Dell has capitulated to HP and Lenovo by producing a convertible version of its well-reviewed XPS 13 Windows laptop. The entry-level version costs $1000, which puts it $200 above the base model XPS 13. After using the convertible for the past few weeks, I get the idea. But I’m not convinced the new model is worth the extra money. I found that its clamshell sibling is very good on its own. Splurging for improved specs, including a touch-friendly display, might well be the better move.

Don’t get me wrong; the convertible does work as intended. You can easily flip the screen 360 degrees, which can make it more comfortable to watch movies in bed or read while standing. The sturdy metal hinges keep the display from wobbling. And it’s slightly shorter and thinner, making it less unwieldy in tablet mode. But I’m not sure I need those things.

I’d prefer better performance than you get out of the box with the XPS 13 2-in-1, which comes with a 7th-generation Intel Kaby Lake Core i5-7Y54 chip, an Intel HD Graphics integrated graphics processing unit (GPU), 4GB of LPDDR3 RAM, and a 128GB solid-state drive (SSD). The unit I reviewed — with a Core i7-7Y75 chip, 8GB of LPDDR3 RAM, and a 256GB SSD — costs $1,300.

The power button has also been moved away from the keyboard and tucked into the narrow right edge of the machine, making it more difficult to push.

The power button is barely sticking out on the side of the computer.

Above: The power button is barely sticking out on the side of the computer.

Image Credit: Jordan Novet/VentureBeat

The keys on the backlit keyboard have just as much travel — 1.3mm — as the XPS 13 clamshell model, but they aren’t the most satisfying to type on. The typing experience is nicer on HP’s 13-inch Spectre x360 and Microsoft’s Surface Book. And, unlike the clamshell XPS, just above the left and right arrow keys you find page up and page down keys. It’s not hard to hit them by accident.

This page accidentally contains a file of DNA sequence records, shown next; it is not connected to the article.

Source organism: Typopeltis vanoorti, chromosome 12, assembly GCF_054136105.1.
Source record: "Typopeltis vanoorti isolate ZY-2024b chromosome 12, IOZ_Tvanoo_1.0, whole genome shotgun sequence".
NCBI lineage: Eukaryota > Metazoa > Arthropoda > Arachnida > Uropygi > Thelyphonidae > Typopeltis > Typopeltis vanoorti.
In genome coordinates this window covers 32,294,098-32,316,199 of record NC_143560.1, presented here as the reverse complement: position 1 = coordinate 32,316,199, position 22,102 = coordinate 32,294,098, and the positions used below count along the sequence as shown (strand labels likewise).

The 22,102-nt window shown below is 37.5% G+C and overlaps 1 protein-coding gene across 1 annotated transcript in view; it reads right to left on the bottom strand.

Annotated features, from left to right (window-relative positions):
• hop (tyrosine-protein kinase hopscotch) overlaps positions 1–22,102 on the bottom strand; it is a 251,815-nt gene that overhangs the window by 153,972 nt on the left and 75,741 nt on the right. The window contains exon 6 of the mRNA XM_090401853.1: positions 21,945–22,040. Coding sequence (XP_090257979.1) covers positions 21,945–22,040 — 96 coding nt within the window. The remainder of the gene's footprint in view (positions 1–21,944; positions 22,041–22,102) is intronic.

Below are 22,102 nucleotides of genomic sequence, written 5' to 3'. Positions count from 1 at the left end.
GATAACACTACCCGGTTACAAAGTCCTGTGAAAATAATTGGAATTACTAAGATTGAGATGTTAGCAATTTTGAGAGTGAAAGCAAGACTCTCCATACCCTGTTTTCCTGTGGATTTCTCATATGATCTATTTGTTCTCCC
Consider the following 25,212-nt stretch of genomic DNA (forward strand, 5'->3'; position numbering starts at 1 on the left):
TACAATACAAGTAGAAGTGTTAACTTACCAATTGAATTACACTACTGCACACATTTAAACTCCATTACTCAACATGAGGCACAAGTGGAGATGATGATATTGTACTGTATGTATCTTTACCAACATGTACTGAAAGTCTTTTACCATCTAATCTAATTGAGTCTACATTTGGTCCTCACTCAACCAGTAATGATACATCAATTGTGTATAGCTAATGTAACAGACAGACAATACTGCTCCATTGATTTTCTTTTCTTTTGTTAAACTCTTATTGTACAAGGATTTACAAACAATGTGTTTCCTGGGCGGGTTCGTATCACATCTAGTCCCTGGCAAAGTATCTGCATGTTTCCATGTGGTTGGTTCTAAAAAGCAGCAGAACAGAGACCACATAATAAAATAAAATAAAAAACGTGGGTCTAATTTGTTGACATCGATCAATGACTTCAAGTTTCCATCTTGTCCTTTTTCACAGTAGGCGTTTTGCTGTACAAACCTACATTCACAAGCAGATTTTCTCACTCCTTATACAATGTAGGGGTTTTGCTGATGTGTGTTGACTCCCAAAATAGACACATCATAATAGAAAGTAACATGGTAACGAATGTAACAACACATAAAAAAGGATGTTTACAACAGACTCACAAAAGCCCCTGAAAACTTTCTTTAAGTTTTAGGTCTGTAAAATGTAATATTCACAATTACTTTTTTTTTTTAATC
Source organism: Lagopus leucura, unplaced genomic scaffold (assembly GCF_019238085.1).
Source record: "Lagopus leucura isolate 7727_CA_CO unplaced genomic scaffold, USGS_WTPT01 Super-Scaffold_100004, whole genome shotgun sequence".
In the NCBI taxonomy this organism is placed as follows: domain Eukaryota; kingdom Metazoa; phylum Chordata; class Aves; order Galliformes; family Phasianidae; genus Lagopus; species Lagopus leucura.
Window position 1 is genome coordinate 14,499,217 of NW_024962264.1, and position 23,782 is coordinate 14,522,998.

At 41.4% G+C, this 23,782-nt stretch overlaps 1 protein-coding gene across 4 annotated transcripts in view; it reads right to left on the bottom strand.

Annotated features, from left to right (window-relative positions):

You get a smaller battery on the 2-in-1 — 46 watt-hours compared to 60 on the clamshell. Dell’s benchmarks claim up to 15 hours of battery life, while the clamshell gets up to 22 hours. My experience shows closer to about five hours of average battery life on the 2-in-1.

You also lose in total number of ports. The 2-in-1 comes with two USB-C ports and no USB-A ports — dongle life — while the clamshell carries two USB-A ports and one USB-C port. And you get a microSD card slot instead of a regular SD card slot.

The front-facing camera remains below the display, so you’ll probably look a little strange on video calls. At least the bezels around the display are still very nice and narrow.

Thin bezels.

Above: Thin bezels.

Image Credit: Jordan Novet/VentureBeat

The 13.3-inch Full HD display is quite nice and reasonably bright. The dual speakers produce good enough audio. The trackpad is precise.

The soft carbon fiber composite palm rest is carried over from the clamshell to the convertible, and I’m happy with that, even if it doesn’t do the best job of concealing smudges. The CNC machined aluminum on the outside of the convertible, which you also find on the clamshell, is fine even though it is typical.

All of this leaves me thinking the “good old” XPS laptop is the better bet. If you’re insistent about buying a convertible, you would do well to consider HP’s Spectre, or Lenovo’s Yoga 910, which starts at $1,200. Plus, there are detachable Windows 10 tablets you may want to consider, including the Surface Pro 4 (starting at $959 with Type Cover keyboard), although it hasn’t been updated since 2015.

Yes, it works fine in tent mode, tablet mode, and stand mode, but do you really need those?

Above: Yes, it works fine in tent mode, tablet mode, and stand mode, but do you really need them?

Image Credit: Jordan Novet/VentureBeat

VentureBeat's mission is to be a digital town square for technical decision-makers to gain knowledge about transformative enterprise technology and transact. Discover our Briefings.